If you want to identify a plant in Kansas, here is the first website you should consult: Kansas Wildflowers and Grasses. The site is maintained by Michael John Haddock, author of Wildflowers & Grasses of Kansas (read our full review). Those of you who have enjoyed the field guide will love the website. It containsContinue reading “Kansas Wildflowers and Grasses”
The Brant (Branta bernicula) is a small goose, only slightly larger than the Ross’s Goose. Birdwatchers are not likely to confuse the two, however, because one of the most notable characteristics of the Brant is its overall dark color. Its head, neck, and breast are black, while its back is dark brown. The underparts areContinue reading “Brant”
We all know that healthy plants are resistant to bugs. Unfortunately, we all too often forget to ask ourselves why this is true.
The Ross’s goose (Chen rossii) is the smallest goose in America, roughly the size of a mallard duck. Its diminutive size gives it a somewhat “cuter” appearance than its larger lookalike, the snow goose. Like the snow goose, the Ross’s goose comes in both the common white morph and the much rarer blue morph. MostContinue reading “Ross’s Goose”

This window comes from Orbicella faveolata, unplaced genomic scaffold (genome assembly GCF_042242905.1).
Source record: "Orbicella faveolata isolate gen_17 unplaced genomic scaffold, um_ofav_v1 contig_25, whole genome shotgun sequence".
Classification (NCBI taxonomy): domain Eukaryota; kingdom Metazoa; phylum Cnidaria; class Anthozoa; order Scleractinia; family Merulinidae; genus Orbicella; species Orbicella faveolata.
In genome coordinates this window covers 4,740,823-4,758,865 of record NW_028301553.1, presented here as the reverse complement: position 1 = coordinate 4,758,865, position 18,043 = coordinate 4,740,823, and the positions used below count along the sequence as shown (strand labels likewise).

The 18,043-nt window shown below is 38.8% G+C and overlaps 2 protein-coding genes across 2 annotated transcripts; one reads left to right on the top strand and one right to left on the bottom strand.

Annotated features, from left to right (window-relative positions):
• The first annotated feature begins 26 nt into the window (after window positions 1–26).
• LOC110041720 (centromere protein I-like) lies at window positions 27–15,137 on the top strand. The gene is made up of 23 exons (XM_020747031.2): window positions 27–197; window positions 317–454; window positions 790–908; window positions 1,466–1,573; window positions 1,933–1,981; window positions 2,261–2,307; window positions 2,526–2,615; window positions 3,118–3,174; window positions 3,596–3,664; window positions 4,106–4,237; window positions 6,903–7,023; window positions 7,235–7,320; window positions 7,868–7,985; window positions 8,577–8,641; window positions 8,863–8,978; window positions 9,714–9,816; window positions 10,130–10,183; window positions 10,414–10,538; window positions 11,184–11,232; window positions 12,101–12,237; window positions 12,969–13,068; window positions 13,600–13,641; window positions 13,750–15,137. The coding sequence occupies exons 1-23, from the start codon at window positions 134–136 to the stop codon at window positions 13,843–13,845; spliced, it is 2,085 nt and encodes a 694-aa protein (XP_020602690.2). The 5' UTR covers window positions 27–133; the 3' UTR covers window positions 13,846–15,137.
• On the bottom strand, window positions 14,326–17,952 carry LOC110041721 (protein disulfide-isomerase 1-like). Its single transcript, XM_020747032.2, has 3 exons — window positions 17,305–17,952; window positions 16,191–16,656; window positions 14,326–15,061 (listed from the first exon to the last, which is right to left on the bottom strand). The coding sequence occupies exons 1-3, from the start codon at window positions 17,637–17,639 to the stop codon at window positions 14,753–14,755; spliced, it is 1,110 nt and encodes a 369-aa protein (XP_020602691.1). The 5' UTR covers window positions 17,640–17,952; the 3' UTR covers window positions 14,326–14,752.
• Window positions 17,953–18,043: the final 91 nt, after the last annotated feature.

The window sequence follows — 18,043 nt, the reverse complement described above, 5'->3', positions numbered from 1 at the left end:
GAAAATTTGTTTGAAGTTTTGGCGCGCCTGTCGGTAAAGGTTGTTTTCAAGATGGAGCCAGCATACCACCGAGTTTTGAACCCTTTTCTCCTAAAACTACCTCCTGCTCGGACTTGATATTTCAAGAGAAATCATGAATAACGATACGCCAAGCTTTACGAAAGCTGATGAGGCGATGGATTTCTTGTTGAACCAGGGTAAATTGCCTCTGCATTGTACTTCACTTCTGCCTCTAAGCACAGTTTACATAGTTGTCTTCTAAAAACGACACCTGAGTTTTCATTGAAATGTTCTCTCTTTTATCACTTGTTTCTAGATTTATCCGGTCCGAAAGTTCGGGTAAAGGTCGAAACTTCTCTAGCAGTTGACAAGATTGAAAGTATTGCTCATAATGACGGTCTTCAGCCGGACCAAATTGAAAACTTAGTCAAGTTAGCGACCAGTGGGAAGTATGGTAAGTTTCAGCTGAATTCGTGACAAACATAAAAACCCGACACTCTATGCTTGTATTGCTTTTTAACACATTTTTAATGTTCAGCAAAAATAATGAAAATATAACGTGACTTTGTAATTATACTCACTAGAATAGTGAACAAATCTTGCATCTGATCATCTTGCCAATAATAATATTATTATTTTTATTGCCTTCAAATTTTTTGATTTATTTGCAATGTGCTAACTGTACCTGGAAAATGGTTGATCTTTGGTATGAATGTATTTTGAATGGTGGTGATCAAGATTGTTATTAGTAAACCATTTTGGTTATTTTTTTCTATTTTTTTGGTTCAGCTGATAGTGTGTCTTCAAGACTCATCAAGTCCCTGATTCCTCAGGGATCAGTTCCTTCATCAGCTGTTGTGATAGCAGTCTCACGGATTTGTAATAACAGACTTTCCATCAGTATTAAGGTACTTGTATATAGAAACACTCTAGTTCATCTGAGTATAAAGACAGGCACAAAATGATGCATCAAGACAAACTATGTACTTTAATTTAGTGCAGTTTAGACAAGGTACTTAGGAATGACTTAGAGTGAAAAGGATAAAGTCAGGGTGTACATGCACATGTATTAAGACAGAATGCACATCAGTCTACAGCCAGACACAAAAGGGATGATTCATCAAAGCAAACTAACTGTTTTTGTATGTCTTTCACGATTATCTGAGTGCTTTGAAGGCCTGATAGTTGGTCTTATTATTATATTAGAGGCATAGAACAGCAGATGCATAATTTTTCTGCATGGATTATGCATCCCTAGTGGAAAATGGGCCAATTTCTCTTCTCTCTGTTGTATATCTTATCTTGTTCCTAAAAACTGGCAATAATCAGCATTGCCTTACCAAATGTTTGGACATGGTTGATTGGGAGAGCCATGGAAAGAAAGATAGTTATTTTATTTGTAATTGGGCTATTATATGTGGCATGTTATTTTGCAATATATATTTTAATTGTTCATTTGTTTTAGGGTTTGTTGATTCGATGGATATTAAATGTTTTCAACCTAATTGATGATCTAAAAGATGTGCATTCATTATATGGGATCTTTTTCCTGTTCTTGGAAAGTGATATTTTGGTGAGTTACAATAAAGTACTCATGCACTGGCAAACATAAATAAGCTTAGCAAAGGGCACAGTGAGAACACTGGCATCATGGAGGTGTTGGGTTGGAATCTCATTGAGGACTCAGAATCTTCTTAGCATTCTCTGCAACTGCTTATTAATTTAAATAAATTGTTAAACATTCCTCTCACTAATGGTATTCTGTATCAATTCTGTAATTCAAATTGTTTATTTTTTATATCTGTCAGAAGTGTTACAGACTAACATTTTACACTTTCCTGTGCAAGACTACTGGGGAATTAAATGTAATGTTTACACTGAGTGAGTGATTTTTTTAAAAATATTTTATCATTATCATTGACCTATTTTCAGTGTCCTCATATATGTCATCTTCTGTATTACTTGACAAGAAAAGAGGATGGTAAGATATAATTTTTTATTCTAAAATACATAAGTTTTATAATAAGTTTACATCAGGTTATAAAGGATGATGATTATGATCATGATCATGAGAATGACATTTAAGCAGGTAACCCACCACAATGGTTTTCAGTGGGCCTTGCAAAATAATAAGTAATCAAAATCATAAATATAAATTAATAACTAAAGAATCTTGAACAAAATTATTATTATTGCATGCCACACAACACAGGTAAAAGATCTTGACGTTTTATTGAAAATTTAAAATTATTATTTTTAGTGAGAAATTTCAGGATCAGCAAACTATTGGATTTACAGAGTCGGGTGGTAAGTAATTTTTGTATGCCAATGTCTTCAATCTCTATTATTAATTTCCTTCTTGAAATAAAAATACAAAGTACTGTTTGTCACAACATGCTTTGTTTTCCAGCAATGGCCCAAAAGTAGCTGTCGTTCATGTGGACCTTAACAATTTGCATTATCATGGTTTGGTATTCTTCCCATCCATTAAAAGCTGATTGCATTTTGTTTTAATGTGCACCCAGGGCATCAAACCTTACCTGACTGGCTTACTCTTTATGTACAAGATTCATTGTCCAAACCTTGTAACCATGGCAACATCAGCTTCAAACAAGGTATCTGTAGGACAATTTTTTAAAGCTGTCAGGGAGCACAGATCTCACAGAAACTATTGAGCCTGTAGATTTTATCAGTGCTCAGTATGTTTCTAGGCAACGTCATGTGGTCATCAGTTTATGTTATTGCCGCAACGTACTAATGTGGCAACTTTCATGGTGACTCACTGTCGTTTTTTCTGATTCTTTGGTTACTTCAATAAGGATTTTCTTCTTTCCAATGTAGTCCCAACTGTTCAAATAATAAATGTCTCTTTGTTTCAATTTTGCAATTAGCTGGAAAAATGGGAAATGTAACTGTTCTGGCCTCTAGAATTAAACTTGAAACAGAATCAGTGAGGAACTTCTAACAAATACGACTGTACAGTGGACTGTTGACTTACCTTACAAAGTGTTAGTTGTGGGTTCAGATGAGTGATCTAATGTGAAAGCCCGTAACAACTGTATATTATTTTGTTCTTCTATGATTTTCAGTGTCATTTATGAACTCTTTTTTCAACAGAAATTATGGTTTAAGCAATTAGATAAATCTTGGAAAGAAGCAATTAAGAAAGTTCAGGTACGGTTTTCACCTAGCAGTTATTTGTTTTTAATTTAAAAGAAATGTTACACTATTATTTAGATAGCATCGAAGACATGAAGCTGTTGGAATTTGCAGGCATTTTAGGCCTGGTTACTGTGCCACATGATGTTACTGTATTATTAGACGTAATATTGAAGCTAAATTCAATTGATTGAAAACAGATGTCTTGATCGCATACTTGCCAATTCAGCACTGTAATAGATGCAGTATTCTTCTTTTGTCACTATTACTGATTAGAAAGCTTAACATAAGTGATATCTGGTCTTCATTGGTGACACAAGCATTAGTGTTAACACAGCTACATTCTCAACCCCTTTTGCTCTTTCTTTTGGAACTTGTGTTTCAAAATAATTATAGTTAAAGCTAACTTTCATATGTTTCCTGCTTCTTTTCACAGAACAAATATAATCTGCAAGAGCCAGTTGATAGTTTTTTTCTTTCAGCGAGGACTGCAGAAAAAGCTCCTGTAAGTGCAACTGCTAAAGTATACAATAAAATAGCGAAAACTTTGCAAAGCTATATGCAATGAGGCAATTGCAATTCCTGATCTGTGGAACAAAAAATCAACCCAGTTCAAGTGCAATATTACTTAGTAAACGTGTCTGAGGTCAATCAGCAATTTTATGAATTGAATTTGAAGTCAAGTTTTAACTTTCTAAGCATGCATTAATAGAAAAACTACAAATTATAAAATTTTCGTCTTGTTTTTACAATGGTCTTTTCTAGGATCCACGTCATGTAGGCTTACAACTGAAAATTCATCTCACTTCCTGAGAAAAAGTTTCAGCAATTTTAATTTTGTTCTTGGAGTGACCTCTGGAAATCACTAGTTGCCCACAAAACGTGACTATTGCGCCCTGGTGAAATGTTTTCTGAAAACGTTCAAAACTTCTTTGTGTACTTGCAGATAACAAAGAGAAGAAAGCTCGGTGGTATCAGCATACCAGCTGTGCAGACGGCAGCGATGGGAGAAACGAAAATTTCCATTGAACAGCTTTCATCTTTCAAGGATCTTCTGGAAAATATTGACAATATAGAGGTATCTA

The Snow Goose (Chen caerulescens) comes in two morphs or color varieties. The white morph is snowy white with black wingtips. The adult blue morph has a white head, neck, underparts, and tail coverts, but is otherwise mostly gray-brown. The immature blue morph is similar, but with a brownish head. A few Snow Geese areContinue reading “Snow Goose”
Skimming through a field guide can be bewildering. We have compiled birdwatching terms you probably don’t use everyday into a handy glossary.
The Greater White-Fronted Goose (Anser albifrons) is named for the strip of white feathers surrounding its pink bill.
In birdwatching parlance, a life list is simply a list of all of the birds a person has seen in his life.
If you love exploring the beautiful scenery of Kansas, then this guide is a must for you!
Farmers continue to experiment with water conservation practices, while scientists work to release more groundwater from underneath the aquifer.